For moving the character horizontally, we only have to change the character’s distance from the start. We do this by creating a constant speed variable, which is the number of units the character will move each time. We use keypresed to check if the user has pressed a key then use the goingLeft and goingRight variables to check if the user has pressed the right arrow key or the left one. If they are moving right then we add to their distFromStart index in the player array. If they clicked the left arrow key, then we subtract from that value.

void determineHorizontalMovement(){
  float horizontalSpeed = 2;

  if (keyPressed){
    if (goingRight){
    if (goingLeft && player[distFromStart] > 0){

Vertical Movement

This part is a bit more complex than horizontal movement, since we need to implement some physics concepts. We write a method determineHeight() that implements physics kinematics to find the height of the character at a specific time, and then returns it as a float. The main vertical movement method uses a switch case (similar to if-else if blocks & explained above) to do specific calculations based on which jumping state the character is in.

case defaultMovement:
    player[distFromBottom] = determineHeight(t, timeOfMax, verticalSpeed, initialDistFromBottom,0);

In this first case, we calculate the height of the player by using our determineHeight() method, passing in these paramters. We also add to the total time, since time is passing.

case heightManuallyIncreasing:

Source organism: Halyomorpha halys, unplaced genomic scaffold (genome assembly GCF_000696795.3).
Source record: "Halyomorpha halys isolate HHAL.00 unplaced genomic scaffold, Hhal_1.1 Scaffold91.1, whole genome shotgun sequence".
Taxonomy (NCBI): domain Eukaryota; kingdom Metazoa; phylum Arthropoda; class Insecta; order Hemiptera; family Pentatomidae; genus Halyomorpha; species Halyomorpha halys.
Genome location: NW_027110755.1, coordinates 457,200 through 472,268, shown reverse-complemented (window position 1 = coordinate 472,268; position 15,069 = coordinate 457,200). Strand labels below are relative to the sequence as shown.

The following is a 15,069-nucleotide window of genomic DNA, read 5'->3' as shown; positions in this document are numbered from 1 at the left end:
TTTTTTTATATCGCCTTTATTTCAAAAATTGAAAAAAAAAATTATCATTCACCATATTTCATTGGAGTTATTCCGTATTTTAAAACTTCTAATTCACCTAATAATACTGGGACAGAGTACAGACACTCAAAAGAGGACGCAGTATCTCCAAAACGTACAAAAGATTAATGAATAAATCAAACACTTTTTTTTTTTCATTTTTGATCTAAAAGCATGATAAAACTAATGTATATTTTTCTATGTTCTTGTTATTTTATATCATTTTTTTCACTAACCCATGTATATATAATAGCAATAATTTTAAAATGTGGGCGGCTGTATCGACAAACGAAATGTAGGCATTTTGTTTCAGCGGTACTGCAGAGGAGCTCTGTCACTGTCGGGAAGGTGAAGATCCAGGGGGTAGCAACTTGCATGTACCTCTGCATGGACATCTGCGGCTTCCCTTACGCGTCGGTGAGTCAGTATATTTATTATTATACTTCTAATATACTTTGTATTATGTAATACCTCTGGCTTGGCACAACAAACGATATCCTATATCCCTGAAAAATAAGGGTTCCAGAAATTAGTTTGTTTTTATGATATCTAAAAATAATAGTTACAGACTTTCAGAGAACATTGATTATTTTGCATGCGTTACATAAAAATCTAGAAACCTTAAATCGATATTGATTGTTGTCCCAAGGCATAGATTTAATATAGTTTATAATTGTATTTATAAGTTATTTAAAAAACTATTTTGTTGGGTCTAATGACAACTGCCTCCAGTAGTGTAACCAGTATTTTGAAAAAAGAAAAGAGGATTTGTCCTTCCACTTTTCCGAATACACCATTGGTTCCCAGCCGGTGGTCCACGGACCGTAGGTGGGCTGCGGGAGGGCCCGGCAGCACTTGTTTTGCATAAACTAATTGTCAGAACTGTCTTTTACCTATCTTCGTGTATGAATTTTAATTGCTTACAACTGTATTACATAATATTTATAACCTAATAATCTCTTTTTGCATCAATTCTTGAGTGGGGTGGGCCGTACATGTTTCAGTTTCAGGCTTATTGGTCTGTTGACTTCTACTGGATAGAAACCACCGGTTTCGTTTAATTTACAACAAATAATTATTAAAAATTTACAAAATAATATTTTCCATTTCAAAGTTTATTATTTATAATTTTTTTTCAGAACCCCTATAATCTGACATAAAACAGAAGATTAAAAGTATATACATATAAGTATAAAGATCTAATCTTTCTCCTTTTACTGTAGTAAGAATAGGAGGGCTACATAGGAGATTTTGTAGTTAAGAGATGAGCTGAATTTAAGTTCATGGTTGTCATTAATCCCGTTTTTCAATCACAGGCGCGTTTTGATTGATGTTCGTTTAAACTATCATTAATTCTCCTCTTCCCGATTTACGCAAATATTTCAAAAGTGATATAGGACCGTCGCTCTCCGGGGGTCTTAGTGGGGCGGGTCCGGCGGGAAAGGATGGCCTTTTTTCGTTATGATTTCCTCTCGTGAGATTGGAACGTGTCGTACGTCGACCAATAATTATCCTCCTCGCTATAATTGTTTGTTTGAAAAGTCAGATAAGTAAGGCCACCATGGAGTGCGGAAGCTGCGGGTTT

canJump = false;
    if (fuel > 0){
      verticalMovementState = heightParabolicallyIncreasing;
      t = -timeOfMax;
      initialDistFromBottom = player[distFromBottom];

In this case, we prevent the user from making any new jumps. We then check if they have remaining fuel, and add to their height if they are still jumping, as well as decrementing their remaining fuel. Otherwise, if they have no fuel, then they have reached the peak of their manual jump, and we set time equal to the start of the parabolic motion (10s), so that he reaches his peak when t=0. We set the initialDist to the character’s current height in order to track his trajectory. Finally, we change their verticalmovement state to parabolically increasing.

case heightParabolicallyIncreasing:
    player[distFromBottom] = determineHeight(t, timeOfMax, verticalSpeed, initialDistFromBottom, t0);
    if (t >= 0){
      verticalMovementState = heightParabolicallyDecreasing;

In this case, we calculate the height of the player at time t by using determineHeight(), since it is parabolic motion. Since the max height is at t=0, we check if the time has reached 0. If it has, we change the vertical state from parabolically increasing, to parabolically decreasing.

case heightParabolicallyDecreasing:
    player[distFromBottom] = determineHeight(t,timeOfMax, verticalSpeed, initialDistFromBottom, t0);
    if (t >= timeOfTerminalVelocity){
      verticalMovementState = terminalVelocityReached;

In this case, it is similar to the previous method, we add to the time to keep track of it. Additionally, we calculate the player height with determineHeight() again. If the character’s time reaches the threshold for terminal velocity, then the user will reach their maximum falling speed, and we change their movement state.

case terminalVelocityReached:
    player[distFromBottom] = determineHeight(t,timeOfMax, verticalSpeed, initialDistFromBottom, t0);

In this last case, the user reaches terminal velocity, however we can treat this case very similarly to the previous two cases. We add to time, and calculate the character’s height by using the determineHeight() method again.


Additionally, we need to check for collisions between the character and the boxes we’ve made as part of he map. To do this, we check rectangle-rectangle collision, we need to make sure none of the edges overlap. The methods determineCollisionType() and handleCollision() determine which side the character is colliding with the block from, and handling how the character moves after the collision respectively.